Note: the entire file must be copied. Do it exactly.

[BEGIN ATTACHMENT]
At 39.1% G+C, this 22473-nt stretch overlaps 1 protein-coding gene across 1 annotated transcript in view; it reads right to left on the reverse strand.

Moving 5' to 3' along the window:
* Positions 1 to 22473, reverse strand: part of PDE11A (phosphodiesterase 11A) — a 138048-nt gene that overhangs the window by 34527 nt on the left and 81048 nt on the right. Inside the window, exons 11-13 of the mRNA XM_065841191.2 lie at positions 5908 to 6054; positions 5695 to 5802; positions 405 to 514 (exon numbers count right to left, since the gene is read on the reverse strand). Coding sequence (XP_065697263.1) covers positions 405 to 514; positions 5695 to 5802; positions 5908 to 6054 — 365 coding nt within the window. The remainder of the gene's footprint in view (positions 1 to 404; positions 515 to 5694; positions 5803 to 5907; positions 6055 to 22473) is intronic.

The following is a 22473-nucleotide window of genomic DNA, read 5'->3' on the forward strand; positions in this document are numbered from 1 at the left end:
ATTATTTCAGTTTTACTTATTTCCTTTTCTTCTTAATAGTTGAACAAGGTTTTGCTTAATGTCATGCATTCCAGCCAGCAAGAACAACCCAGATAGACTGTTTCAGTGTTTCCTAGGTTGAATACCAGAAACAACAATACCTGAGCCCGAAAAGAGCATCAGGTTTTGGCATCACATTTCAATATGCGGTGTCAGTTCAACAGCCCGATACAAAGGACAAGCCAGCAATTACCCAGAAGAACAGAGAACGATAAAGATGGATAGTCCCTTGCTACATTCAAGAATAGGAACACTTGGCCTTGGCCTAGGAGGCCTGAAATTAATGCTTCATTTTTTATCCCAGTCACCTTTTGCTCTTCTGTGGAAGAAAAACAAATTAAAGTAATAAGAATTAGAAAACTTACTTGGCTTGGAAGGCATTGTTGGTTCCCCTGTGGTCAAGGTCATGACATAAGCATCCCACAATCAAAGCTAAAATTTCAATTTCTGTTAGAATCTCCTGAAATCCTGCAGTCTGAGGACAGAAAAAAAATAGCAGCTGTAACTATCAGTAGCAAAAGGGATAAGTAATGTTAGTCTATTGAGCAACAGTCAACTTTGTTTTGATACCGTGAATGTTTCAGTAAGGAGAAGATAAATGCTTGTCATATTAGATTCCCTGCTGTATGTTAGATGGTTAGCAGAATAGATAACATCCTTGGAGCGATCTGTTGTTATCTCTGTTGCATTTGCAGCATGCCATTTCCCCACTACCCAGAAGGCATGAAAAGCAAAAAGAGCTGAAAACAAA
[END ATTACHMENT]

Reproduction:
At 39.1% G+C, this 22473-nt stretch overlaps 1 protein-coding gene across 1 annotated transcript in view; it reads right to left on the reverse strand.

Moving 5' to 3' along the window:
* Positions 1 to 22473, reverse strand: part of PDE11A (phosphodiesterase 11A) — a 138048-nt gene that overhangs the window by 34527 nt on the left and 81048 nt on the right. Inside the window, exons 11-13 of the mRNA XM_065841191.2 lie at positions 5908 to 6054; positions 5695 to 5802; positions 405 to 514 (exon numbers count right to left, since the gene is read on the reverse strand). Coding sequence (XP_065697263.1) covers positions 405 to 514; positions 5695 to 5802; positions 5908 to 6054 — 365 coding nt within the window. The remainder of the gene's footprint in view (positions 1 to 404; positions 515 to 5694; positions 5803 to 5907; positions 6055 to 22473) is intronic.

The following is a 22473-nucleotide window of genomic DNA, read 5'->3' on the forward strand; positions in this document are numbered from 1 at the left end:
ATTATTTCAGTTTTACTTATTTCCTTTTCTTCTTAATAGTTGAACAAGGTTTTGCTTAATGTCATGCATTCCAGCCAGCAAGAACAACCCAGATAGACTGTTTCAGTGTTTCCTAGGTTGAATACCAGAAACAACAATACCTGAGCCCGAAAAGAGCATCAGGTTTTGGCATCACATTTCAATATGCGGTGTCAGTTCAACAGCCCGATACAAAGGACAAGCCAGCAATTACCCAGAAGAACAGAGAACGATAAAGATGGATAGTCCCTTGCTACATTCAAGAATAGGAACACTTGGCCTTGGCCTAGGAGGCCTGAAATTAATGCTTCATTTTTTATCCCAGTCACCTTTTGCTCTTCTGTGGAAGAAAAACAAATTAAAGTAATAAGAATTAGAAAACTTACTTGGCTTGGAAGGCATTGTTGGTTCCCCTGTGGTCAAGGTCATGACATAAGCATCCCACAATCAAAGCTAAAATTTCAATTTCTGTTAGAATCTCCTGAAATCCTGCAGTCTGAGGACAGAAAAAAAATAGCAGCTGTAACTATCAGTAGCAAAAGGGATAAGTAATGTTAGTCTATTGAGCAACAGTCAACTTTGTTTTGATACCGTGAATGTTTCAGTAAGGAGAAGATAAATGCTTGTCATATTAGATTCCCTGCTGTATGTTAGATGGTTAGCAGAATAGATAACATCCTTGGAGCGATCTGTTGTTATCTCTGTTGCATTTGCAGCATGCCATTTCCCCACTACCCAGAAGGCATGAAAAGCAAAAAGAGCTGAAAACAAA